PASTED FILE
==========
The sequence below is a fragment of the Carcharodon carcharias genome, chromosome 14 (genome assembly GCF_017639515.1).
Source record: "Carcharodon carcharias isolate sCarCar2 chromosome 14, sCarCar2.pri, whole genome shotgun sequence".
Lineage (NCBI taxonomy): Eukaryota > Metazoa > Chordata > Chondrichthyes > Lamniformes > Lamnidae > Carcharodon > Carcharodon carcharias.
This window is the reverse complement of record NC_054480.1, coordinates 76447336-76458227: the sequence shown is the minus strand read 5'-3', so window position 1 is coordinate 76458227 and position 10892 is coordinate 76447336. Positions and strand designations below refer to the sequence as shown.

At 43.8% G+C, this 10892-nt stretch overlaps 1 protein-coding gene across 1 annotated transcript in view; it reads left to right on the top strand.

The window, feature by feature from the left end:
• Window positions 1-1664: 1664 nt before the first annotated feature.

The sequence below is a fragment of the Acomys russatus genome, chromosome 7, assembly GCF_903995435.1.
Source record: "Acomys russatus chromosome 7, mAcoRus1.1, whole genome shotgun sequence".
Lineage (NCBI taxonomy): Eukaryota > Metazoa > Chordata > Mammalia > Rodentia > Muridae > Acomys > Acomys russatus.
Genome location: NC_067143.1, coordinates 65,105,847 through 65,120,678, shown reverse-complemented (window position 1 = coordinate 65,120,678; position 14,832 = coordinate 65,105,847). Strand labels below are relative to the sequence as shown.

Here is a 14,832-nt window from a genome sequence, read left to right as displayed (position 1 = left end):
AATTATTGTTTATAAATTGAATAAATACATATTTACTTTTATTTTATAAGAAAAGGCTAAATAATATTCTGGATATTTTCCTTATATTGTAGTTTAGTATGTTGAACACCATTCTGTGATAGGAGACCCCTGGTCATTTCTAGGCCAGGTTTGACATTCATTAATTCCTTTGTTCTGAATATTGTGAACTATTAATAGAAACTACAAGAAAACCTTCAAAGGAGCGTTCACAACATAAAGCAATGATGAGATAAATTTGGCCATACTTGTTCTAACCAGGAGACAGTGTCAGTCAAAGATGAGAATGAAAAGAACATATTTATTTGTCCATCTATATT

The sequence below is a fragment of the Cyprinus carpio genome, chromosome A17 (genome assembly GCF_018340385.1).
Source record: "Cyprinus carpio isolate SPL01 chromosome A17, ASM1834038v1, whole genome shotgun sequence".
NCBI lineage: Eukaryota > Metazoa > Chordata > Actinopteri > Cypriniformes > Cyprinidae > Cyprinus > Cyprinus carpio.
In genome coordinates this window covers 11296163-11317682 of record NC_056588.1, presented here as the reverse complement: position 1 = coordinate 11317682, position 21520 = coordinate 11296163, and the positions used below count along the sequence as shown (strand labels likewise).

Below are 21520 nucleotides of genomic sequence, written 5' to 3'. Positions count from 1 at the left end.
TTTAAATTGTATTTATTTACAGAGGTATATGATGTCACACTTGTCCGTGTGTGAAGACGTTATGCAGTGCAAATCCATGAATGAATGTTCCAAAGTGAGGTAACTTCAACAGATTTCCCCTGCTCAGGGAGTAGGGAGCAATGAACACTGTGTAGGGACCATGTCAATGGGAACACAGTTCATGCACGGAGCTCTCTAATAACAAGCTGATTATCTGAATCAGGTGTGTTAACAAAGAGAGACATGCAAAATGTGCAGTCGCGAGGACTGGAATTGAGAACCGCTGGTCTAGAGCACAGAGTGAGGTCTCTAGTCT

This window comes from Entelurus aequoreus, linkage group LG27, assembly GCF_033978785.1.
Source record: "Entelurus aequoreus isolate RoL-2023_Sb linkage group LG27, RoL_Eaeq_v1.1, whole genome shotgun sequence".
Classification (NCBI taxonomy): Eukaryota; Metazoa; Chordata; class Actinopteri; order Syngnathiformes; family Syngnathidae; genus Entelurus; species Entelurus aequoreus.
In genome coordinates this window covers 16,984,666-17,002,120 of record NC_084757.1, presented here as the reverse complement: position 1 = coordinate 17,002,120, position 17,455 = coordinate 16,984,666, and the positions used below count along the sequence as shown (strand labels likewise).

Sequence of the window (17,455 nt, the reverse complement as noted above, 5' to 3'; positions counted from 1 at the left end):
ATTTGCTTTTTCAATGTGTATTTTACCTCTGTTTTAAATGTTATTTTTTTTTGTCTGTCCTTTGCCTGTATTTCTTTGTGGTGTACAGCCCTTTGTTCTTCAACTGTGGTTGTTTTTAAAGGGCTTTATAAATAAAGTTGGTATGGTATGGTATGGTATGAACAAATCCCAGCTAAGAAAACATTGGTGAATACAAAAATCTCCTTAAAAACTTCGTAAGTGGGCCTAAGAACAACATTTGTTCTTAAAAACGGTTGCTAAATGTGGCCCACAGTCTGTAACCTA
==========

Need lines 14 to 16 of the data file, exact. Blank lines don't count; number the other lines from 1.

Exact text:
The sequence below is a fragment of the Cyprinus carpio genome, chromosome A17 (genome assembly GCF_018340385.1).
Source record: "Cyprinus carpio isolate SPL01 chromosome A17, ASM1834038v1, whole genome shotgun sequence".
NCBI lineage: Eukaryota > Metazoa > Chordata > Actinopteri > Cypriniformes > Cyprinidae > Cyprinus > Cyprinus carpio.